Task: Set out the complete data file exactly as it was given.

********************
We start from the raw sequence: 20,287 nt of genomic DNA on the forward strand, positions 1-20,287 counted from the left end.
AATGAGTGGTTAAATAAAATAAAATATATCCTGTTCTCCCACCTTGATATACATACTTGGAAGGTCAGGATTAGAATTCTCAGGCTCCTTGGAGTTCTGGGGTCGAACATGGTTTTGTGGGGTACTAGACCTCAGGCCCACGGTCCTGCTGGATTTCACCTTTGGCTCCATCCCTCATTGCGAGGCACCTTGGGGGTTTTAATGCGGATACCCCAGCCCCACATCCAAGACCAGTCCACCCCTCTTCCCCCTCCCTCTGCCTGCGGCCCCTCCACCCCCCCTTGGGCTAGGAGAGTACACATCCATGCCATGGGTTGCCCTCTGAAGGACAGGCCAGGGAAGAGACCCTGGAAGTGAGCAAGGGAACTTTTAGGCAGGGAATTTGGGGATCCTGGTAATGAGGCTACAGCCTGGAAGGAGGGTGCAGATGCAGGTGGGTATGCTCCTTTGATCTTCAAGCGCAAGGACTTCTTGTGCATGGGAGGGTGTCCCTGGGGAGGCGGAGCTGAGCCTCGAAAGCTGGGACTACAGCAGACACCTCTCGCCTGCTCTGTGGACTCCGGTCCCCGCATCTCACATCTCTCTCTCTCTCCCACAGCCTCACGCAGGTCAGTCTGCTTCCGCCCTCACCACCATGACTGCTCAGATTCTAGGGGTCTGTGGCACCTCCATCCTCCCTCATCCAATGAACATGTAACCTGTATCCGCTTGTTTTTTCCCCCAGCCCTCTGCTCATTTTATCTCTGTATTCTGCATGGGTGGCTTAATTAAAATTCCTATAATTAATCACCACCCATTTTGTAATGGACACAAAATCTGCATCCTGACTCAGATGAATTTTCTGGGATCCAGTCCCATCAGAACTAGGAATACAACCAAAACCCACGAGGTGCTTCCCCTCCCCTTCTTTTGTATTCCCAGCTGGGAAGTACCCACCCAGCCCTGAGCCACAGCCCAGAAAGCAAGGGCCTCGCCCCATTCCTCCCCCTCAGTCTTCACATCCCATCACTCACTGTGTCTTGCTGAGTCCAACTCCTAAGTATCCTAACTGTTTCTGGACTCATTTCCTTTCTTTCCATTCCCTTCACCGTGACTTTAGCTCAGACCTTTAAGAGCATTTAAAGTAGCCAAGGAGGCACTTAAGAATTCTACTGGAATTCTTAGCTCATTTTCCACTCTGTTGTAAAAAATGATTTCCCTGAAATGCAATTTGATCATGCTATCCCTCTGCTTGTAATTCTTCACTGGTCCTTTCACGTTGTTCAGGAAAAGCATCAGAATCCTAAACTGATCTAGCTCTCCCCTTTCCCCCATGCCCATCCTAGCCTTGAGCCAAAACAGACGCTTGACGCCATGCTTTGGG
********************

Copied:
We start from the raw sequence: 20,287 nt of genomic DNA on the forward strand, positions 1-20,287 counted from the left end.
AATGAGTGGTTAAATAAAATAAAATATATCCTGTTCTCCCACCTTGATATACATACTTGGAAGGTCAGGATTAGAATTCTCAGGCTCCTTGGAGTTCTGGGGTCGAACATGGTTTTGTGGGGTACTAGACCTCAGGCCCACGGTCCTGCTGGATTTCACCTTTGGCTCCATCCCTCATTGCGAGGCACCTTGGGGGTTTTAATGCGGATACCCCAGCCCCACATCCAAGACCAGTCCACCCCTCTTCCCCCTCCCTCTGCCTGCGGCCCCTCCACCCCCCCTTGGGCTAGGAGAGTACACATCCATGCCATGGGTTGCCCTCTGAAGGACAGGCCAGGGAAGAGACCCTGGAAGTGAGCAAGGGAACTTTTAGGCAGGGAATTTGGGGATCCTGGTAATGAGGCTACAGCCTGGAAGGAGGGTGCAGATGCAGGTGGGTATGCTCCTTTGATCTTCAAGCGCAAGGACTTCTTGTGCATGGGAGGGTGTCCCTGGGGAGGCGGAGCTGAGCCTCGAAAGCTGGGACTACAGCAGACACCTCTCGCCTGCTCTGTGGACTCCGGTCCCCGCATCTCACATCTCTCTCTCTCTCCCACAGCCTCACGCAGGTCAGTCTGCTTCCGCCCTCACCACCATGACTGCTCAGATTCTAGGGGTCTGTGGCACCTCCATCCTCCCTCATCCAATGAACATGTAACCTGTATCCGCTTGTTTTTTCCCCCAGCCCTCTGCTCATTTTATCTCTGTATTCTGCATGGGTGGCTTAATTAAAATTCCTATAATTAATCACCACCCATTTTGTAATGGACACAAAATCTGCATCCTGACTCAGATGAATTTTCTGGGATCCAGTCCCATCAGAACTAGGAATACAACCAAAACCCACGAGGTGCTTCCCCTCCCCTTCTTTTGTATTCCCAGCTGGGAAGTACCCACCCAGCCCTGAGCCACAGCCCAGAAAGCAAGGGCCTCGCCCCATTCCTCCCCCTCAGTCTTCACATCCCATCACTCACTGTGTCTTGCTGAGTCCAACTCCTAAGTATCCTAACTGTTTCTGGACTCATTTCCTTTCTTTCCATTCCCTTCACCGTGACTTTAGCTCAGACCTTTAAGAGCATTTAAAGTAGCCAAGGAGGCACTTAAGAATTCTACTGGAATTCTTAGCTCATTTTCCACTCTGTTGTAAAAAATGATTTCCCTGAAATGCAATTTGATCATGCTATCCCTCTGCTTGTAATTCTTCACTGGTCCTTTCACGTTGTTCAGGAAAAGCATCAGAATCCTAAACTGATCTAGCTCTCCCCTTTCCCCCATGCCCATCCTAGCCTTGAGCCAAAACAGACGCTTGACGCCATGCTTTGGG